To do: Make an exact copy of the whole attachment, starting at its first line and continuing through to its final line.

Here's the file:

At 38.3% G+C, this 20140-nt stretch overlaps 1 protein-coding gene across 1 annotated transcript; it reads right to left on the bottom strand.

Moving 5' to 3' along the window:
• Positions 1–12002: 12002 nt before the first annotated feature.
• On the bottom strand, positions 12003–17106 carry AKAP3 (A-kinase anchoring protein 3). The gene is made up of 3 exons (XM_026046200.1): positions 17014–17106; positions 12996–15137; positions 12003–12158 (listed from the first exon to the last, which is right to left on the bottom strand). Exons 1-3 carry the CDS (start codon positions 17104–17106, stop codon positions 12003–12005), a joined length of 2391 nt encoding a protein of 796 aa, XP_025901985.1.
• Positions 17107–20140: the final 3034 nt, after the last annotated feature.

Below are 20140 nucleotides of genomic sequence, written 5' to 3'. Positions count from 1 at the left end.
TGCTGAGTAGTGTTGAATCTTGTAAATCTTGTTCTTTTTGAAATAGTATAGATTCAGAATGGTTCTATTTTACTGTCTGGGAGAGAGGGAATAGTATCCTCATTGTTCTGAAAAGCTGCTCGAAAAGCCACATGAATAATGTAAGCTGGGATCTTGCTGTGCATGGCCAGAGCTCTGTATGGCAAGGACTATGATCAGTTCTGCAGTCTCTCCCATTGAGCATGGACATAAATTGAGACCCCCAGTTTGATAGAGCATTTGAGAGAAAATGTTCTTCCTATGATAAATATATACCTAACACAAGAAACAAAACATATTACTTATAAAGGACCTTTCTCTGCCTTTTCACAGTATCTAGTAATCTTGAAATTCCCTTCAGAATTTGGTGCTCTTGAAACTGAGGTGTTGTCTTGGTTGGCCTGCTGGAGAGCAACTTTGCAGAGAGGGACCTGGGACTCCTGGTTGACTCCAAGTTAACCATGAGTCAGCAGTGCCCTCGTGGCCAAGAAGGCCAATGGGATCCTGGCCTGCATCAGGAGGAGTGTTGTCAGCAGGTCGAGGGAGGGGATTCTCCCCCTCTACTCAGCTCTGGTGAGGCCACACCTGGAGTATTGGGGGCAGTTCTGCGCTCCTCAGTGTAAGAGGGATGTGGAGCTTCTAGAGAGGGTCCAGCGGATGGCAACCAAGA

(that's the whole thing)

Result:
At 38.3% G+C, this 20140-nt stretch overlaps 1 protein-coding gene across 1 annotated transcript; it reads right to left on the bottom strand.

Moving 5' to 3' along the window:
• Positions 1–12002: 12002 nt before the first annotated feature.
• On the bottom strand, positions 12003–17106 carry AKAP3 (A-kinase anchoring protein 3). The gene is made up of 3 exons (XM_026046200.1): positions 17014–17106; positions 12996–15137; positions 12003–12158 (listed from the first exon to the last, which is right to left on the bottom strand). Exons 1-3 carry the CDS (start codon positions 17104–17106, stop codon positions 12003–12005), a joined length of 2391 nt encoding a protein of 796 aa, XP_025901985.1.
• Positions 17107–20140: the final 3034 nt, after the last annotated feature.

Below are 20140 nucleotides of genomic sequence, written 5' to 3'. Positions count from 1 at the left end.
TGCTGAGTAGTGTTGAATCTTGTAAATCTTGTTCTTTTTGAAATAGTATAGATTCAGAATGGTTCTATTTTACTGTCTGGGAGAGAGGGAATAGTATCCTCATTGTTCTGAAAAGCTGCTCGAAAAGCCACATGAATAATGTAAGCTGGGATCTTGCTGTGCATGGCCAGAGCTCTGTATGGCAAGGACTATGATCAGTTCTGCAGTCTCTCCCATTGAGCATGGACATAAATTGAGACCCCCAGTTTGATAGAGCATTTGAGAGAAAATGTTCTTCCTATGATAAATATATACCTAACACAAGAAACAAAACATATTACTTATAAAGGACCTTTCTCTGCCTTTTCACAGTATCTAGTAATCTTGAAATTCCCTTCAGAATTTGGTGCTCTTGAAACTGAGGTGTTGTCTTGGTTGGCCTGCTGGAGAGCAACTTTGCAGAGAGGGACCTGGGACTCCTGGTTGACTCCAAGTTAACCATGAGTCAGCAGTGCCCTCGTGGCCAAGAAGGCCAATGGGATCCTGGCCTGCATCAGGAGGAGTGTTGTCAGCAGGTCGAGGGAGGGGATTCTCCCCCTCTACTCAGCTCTGGTGAGGCCACACCTGGAGTATTGGGGGCAGTTCTGCGCTCCTCAGTGTAAGAGGGATGTGGAGCTTCTAGAGAGGGTCCAGCGGATGGCAACCAAGA